Sobolewska and Ford acknowledge the absence of economics from their story, but really this is a feature not a bug of the approach they take. Brexitland holds up a mirror to the nation, asking who its people consider themselves to be, and not what they produce, own or need. At the core of their analysis is a typology of three different identities, each defined by their orientation to nation and ethnicity. The first is ‘conviction liberals’, a group which sees ethnic diversity as a good in its own right, to be assertively defended. Conviction liberals are typically university-educated, and as a result their numbers have swelled steadily since the 1960s, and especially since the early 1990s. The number of school-leavers going on to university jumped suddenly from 15 per cent in 1988 to 33 per cent in 1994, and continued to rise thereafter. By the time of Theresa May’s electoral humiliation in 2017, a quarter of voters were university-educated.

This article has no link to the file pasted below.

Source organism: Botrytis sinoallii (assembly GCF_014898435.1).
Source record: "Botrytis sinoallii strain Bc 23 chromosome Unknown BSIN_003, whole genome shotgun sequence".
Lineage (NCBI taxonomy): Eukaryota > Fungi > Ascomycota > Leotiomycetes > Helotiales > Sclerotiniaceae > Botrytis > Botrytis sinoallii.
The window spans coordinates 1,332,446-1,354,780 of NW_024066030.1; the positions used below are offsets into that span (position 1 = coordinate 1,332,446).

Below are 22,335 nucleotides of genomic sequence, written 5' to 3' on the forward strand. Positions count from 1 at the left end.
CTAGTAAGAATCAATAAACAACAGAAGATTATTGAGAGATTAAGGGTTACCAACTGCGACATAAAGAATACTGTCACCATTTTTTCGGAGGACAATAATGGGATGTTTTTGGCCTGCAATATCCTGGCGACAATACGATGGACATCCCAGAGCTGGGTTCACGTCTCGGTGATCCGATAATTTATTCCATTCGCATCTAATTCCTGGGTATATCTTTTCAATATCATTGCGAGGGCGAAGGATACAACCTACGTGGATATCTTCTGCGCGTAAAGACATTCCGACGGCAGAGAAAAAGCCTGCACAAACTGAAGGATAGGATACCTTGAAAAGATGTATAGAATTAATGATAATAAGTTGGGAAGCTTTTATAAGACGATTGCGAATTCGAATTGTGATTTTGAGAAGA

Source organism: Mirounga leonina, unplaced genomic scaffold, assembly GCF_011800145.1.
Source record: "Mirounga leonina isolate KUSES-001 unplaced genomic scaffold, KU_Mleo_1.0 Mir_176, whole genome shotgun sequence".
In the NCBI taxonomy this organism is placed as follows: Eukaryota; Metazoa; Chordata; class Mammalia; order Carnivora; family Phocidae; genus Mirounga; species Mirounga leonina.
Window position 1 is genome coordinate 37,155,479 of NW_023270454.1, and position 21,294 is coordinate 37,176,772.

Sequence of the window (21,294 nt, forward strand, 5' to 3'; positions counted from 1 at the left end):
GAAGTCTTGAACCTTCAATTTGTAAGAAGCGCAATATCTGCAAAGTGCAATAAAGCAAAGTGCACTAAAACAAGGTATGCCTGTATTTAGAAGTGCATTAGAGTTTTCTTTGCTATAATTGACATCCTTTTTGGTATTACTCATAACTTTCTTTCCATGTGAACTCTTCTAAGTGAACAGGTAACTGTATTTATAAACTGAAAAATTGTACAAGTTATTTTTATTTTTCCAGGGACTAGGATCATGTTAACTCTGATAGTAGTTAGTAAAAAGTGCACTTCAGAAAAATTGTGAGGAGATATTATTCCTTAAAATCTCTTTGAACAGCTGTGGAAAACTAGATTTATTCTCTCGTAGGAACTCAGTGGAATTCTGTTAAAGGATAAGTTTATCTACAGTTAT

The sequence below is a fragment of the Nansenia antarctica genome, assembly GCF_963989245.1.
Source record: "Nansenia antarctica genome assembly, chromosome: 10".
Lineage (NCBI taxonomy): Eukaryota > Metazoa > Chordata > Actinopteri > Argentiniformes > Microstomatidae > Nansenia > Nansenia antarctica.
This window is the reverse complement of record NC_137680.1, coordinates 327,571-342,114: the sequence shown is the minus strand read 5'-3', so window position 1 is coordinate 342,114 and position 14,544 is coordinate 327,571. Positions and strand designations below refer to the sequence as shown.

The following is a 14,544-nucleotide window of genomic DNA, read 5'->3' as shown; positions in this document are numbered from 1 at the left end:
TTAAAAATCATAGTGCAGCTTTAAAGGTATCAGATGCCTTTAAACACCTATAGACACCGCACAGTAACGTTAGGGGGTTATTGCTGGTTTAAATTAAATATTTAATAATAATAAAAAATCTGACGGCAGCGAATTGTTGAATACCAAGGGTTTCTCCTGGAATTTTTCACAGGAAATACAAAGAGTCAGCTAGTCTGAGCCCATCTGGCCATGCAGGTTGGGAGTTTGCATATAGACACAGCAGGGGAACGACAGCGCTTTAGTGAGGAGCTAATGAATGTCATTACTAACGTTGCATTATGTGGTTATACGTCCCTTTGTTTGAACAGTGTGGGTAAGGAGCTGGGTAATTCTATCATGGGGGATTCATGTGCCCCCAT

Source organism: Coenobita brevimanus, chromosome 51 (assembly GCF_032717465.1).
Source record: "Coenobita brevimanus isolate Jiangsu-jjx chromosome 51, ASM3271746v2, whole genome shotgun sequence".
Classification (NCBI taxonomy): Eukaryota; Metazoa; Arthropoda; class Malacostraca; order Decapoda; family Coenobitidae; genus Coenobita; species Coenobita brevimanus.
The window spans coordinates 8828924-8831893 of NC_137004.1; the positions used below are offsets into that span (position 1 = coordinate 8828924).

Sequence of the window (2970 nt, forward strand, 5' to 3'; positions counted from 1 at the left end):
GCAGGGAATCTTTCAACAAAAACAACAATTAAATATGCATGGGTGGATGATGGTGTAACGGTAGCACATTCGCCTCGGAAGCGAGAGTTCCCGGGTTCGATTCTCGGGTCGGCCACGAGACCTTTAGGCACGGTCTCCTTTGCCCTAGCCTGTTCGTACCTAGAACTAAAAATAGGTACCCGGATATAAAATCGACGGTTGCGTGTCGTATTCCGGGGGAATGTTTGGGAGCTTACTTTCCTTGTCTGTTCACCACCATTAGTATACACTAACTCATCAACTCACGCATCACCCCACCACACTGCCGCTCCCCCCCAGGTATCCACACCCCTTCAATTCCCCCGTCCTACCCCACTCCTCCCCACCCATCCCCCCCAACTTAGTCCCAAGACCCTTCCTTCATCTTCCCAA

They make a compelling case in Brexitland that Brexit was the expression of deep-seated conflicts within the British electorate that had been building for decades. Pressures that had been accumulating for a long time were given sudden release in June 2016. “The fuel for a wildfire gathers on the forest floor for season after season before the transformational spark arrives.” Different groups of voters with conflicting interests “finally recognised themselves as two distinct and opposing camps”. “Two tribes” went to war over identity, diversity, immigration, culture and globalisation on the battlefield called Brexit. Theirs is a highly acute and insightful analysis, making telling use of extensive research, which induces the reader to think afresh about the political landscape we now find ourselves in and how we arrived here.